Following on from my previous post, I’m really interested in how this trend shapes how contemporary elites seek to make sense of their actions and circumstances in moral terms. From Plutocrats: The Rise of the New Global Super-Rich pg 44:
Forbes classifies 840 of the 1,226 people on its 2012 billionaire ranking as self- made. It’s true that few of today’s plutocrats were born into the sort of abject poverty that can close off opportunity altogether— a strong early education is pretty much a precondition, and it is very useful to have a father who is an affluent professional— but the bulk of their wealth is generally the fruit of hustle, intelligence, and a lot of luck. In a study of the Forbes 400 list of the four hundred richest Americans , economists Steven Kaplan and Joshua Rauh found that over the past three decades, the plutocracy has become more meritocratic: In 1982, 40 percent of the Forbes 400 were the first generation in their family to run their own businesses. By 2011, that figure had risen to 69 percent.
As the author goes on to argue on pg 45:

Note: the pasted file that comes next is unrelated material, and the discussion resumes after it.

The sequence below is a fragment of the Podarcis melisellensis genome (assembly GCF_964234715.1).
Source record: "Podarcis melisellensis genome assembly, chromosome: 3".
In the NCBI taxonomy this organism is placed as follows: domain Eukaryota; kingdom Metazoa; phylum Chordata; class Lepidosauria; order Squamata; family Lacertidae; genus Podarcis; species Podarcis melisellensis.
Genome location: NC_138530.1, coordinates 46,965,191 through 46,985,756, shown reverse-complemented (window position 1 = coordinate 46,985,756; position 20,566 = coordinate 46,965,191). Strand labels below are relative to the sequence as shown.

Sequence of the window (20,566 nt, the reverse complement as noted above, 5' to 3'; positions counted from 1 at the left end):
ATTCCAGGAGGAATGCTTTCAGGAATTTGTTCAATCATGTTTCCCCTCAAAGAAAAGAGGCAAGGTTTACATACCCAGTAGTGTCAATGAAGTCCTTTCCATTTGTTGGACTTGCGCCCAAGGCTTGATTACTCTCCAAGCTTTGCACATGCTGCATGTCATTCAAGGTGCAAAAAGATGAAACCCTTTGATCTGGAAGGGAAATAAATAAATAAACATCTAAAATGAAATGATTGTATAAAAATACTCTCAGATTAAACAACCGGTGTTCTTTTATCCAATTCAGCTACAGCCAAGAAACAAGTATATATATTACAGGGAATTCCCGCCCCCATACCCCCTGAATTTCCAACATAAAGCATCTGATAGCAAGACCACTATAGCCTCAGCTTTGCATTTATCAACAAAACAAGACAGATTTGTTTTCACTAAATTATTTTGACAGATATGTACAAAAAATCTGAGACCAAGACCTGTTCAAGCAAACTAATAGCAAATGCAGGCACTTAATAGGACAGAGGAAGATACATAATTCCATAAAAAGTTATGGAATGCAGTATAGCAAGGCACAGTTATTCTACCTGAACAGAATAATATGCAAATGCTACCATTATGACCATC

Being self- made is central to the self- image of today’s global plutocrats. It is how they justify their luxuries, status, and influence. One way to eavesdrop on the way plutocrats talk to each other is to read the glossy limited- edition magazines written just for them. An example is the rather unimaginatively titled Luxos , which calls itself “Your local guide to global luxury” and can be found in the rooms of very fancy European hotels. One recent issue included an interview with Torsten Müller- Ötvös, the CEO of Rolls- Royce. Here is what he had to say about his buyers: “ We have witnessed substantial changes over the last years. The Rolls- Royce generation of today has become much younger. Our youngest Rolls- Royce customer for example is a twenty- eight- year- old entrepreneur from India. We find that many of our customers have earned their success through their own work, and they want to reward themselves with a Rolls- Royce.”